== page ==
In its Cross Motion, the Government argues that the issue of BATCo's control of the documents has already been decided and should not be revisited. According to the Government, BATCo has complied with neither Order #343 nor Order #354, Cross Mot. at 6, and its conduct warrants a contempt finding and the imposition of monetary sanctions. Id. at 27.

II. Legal Standard

There is"no question that courts have inherent power to enforce compliance with their lawful orders through civil contempt." Shillitani v. United States, 384 U.S. 364, 370 (1966); see also SEC v. Diversified Growth Corp., 595 F.Supp. 1159, 1170 (D.D.C. 1984) (to coerce obedience of a lawful order is within the court's civil contempt power). Civil contempt is a remedial sanction used to obtain compliance with a court order or to compensate for damage sustained as a result of noncompliance. NLRB v. Blevins Popcorn, Co., 659 F.2d 1173, 1184 (D.C. Cir. 1981). The principal purpose of civil contempt is vindication of judicial authority. Id. at 1185 n.73 (citing Gompers v. Bucks Stove & Range Co., 221 U.S. 418, 441 (1911)). A civil contempt proceeding is a three stage process in which: (1) a court must issue an order directing a party to take or not take certain action; (2) if there is disobedience of that order, the court must issue a conditional order finding the recalcitrant party in contempt and threatening to impose a specified penalty unless the recalcitrant party complies with prescribed conditions set forth in a"purgation order"; and (3) execution of the threatened penalty if the conditions are not fulfilled. Id. at 1184. The moving party has the burden of proving by clear and convincing evidence that the court's order has been violated. Id. at 1183. In finding a party to be in civil contempt of a court's order,"the intent of the recalcitrant party is irrelevant," and the court must only determine whether its order has been violated. Id. at 1184, 1186 n.77.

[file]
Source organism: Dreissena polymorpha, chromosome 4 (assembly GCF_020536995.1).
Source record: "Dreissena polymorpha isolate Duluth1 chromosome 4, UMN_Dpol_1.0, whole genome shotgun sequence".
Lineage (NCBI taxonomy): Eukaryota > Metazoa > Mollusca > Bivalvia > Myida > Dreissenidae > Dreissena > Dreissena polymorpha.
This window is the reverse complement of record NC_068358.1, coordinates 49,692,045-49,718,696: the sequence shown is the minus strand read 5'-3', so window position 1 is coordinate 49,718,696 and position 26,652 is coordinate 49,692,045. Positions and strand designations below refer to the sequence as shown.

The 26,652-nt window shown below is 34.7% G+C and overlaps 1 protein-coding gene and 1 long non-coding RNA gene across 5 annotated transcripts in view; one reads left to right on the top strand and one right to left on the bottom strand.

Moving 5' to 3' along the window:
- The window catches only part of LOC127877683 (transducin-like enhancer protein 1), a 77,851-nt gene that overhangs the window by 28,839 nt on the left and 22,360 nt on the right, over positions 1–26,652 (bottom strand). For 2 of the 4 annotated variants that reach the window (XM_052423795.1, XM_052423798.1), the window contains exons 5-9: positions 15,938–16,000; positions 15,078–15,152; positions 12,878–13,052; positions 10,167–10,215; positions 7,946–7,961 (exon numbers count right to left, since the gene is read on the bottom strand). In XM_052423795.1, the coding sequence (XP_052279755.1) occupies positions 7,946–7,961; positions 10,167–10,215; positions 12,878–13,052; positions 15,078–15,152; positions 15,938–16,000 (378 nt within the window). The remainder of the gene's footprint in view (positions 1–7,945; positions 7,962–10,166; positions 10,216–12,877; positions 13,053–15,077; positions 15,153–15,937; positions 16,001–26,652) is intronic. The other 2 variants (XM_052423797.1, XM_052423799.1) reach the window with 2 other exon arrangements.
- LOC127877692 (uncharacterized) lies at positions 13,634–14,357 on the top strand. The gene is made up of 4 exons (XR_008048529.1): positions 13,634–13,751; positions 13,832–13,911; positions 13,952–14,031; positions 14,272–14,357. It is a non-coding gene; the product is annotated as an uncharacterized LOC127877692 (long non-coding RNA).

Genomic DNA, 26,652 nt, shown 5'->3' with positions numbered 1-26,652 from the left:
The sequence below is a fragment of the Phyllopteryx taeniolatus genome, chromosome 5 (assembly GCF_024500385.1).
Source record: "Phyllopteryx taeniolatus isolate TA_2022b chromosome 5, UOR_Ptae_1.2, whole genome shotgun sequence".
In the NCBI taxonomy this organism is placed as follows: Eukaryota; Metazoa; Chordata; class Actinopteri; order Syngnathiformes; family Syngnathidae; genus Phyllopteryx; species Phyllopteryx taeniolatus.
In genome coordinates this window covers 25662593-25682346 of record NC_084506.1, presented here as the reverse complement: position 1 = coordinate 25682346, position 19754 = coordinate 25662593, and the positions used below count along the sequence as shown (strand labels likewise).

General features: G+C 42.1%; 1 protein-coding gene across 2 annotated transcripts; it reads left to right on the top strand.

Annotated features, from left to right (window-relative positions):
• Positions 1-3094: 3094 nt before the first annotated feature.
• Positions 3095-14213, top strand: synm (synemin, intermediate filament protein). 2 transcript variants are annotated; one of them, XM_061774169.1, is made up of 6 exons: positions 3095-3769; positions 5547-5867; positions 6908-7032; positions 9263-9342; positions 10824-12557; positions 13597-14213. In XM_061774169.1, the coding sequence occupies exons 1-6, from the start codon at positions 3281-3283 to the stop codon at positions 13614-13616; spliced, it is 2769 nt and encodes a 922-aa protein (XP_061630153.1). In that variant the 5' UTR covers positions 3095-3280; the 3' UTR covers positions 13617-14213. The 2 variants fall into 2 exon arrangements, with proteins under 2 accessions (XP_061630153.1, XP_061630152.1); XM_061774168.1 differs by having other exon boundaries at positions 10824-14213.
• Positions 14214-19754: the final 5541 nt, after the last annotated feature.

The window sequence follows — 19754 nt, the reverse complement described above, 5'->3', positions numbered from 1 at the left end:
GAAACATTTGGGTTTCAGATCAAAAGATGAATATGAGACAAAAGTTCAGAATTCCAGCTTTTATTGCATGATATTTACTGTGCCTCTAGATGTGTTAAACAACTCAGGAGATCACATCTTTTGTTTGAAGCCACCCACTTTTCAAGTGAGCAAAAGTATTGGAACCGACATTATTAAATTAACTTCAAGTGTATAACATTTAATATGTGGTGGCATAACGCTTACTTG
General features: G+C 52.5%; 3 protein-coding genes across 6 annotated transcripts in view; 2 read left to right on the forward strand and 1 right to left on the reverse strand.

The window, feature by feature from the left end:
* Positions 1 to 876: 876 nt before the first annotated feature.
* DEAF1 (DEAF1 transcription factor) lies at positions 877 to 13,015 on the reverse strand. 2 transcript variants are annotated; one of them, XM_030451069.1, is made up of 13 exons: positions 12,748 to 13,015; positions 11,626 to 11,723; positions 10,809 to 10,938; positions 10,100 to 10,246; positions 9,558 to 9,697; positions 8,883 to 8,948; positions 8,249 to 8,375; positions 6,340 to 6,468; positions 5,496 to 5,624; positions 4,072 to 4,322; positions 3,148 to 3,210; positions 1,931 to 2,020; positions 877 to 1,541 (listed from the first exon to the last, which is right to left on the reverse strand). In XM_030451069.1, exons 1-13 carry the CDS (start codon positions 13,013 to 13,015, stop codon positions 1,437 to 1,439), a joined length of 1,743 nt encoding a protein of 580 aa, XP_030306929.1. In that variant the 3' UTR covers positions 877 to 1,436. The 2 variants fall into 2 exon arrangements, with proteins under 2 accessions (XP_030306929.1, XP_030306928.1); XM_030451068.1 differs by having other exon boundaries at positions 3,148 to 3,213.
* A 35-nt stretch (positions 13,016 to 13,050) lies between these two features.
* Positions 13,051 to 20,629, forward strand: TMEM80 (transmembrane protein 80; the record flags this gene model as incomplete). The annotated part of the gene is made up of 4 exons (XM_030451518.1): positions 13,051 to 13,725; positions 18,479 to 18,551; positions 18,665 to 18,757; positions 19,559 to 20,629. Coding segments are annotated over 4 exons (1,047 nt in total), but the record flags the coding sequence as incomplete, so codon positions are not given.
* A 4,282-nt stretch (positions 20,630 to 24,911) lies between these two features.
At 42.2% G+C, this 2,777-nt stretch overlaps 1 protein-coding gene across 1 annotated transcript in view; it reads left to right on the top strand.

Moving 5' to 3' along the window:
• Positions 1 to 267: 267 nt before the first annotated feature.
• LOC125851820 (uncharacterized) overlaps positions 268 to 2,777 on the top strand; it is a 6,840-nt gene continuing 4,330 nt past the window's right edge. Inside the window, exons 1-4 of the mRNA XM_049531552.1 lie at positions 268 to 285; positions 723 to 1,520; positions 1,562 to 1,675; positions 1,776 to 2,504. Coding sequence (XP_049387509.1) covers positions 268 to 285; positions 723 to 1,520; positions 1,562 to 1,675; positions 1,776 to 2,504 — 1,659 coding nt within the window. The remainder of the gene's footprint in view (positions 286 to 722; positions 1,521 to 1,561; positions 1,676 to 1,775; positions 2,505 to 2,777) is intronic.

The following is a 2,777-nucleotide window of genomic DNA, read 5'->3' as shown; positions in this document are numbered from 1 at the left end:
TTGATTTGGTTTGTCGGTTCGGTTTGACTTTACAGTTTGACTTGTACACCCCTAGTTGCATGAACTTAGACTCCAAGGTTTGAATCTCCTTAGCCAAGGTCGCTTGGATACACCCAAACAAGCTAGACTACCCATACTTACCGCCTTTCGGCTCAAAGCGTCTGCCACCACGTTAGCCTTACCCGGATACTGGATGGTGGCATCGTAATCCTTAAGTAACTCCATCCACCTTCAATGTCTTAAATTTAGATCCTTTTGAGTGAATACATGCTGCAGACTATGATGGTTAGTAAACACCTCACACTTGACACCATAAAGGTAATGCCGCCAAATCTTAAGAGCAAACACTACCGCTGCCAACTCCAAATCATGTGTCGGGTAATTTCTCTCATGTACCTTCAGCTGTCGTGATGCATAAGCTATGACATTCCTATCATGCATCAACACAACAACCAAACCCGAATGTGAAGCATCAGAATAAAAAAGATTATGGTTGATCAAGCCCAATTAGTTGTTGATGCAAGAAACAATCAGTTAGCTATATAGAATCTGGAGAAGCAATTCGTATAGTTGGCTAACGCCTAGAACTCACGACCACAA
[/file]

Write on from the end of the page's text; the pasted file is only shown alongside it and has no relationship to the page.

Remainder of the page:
A. BATCo Has Neither Complied with Orders #343 and #354 Nor Established that Compliance is Impossible

Although BATCo asks that the Court deem it to be in"substantial compliance with the mandate of Order No. 343," BATCo Mem. in Supp. at 1, it is undisputed that BATCo has not logged, much less produced, any of the privileged documents covered by that Order. Order #354 granted BATCo until June 1, 2003 to"fully comply with Order #343," Order #354 at 2 n.1, and indicated that the Court would entertain a reasonable request for yet additional time. However, BATCo neither sought additional time from the Court, nor fully complied with Order #343 by June 1, 2003, as directed. Thus, the Government has shown by clear and convincing evidence that BATCo has failed to comply with both of this Court's Orders.

BATCo now requests that it be excused from further compliance with Order #343 (and #354) on the basis that production of the BATAS documents is factually and legally impossible. While it is true that impossibility is a defense to contempt, S.E.C. v. Ormont Drug & Chemical Co., Inc., 739 F.2d 654, 656 (D.C. Cir. 1984), it can be invoked only when a party demonstrates that it is "powerless" to comply with a court's order. Natural Resources Defense Council, Inc. v. Train, 510 F.2d 692, 713 (D.C. Cir. 1975). BATCo's argument is premised on the notion that it has no control over the documents in question ...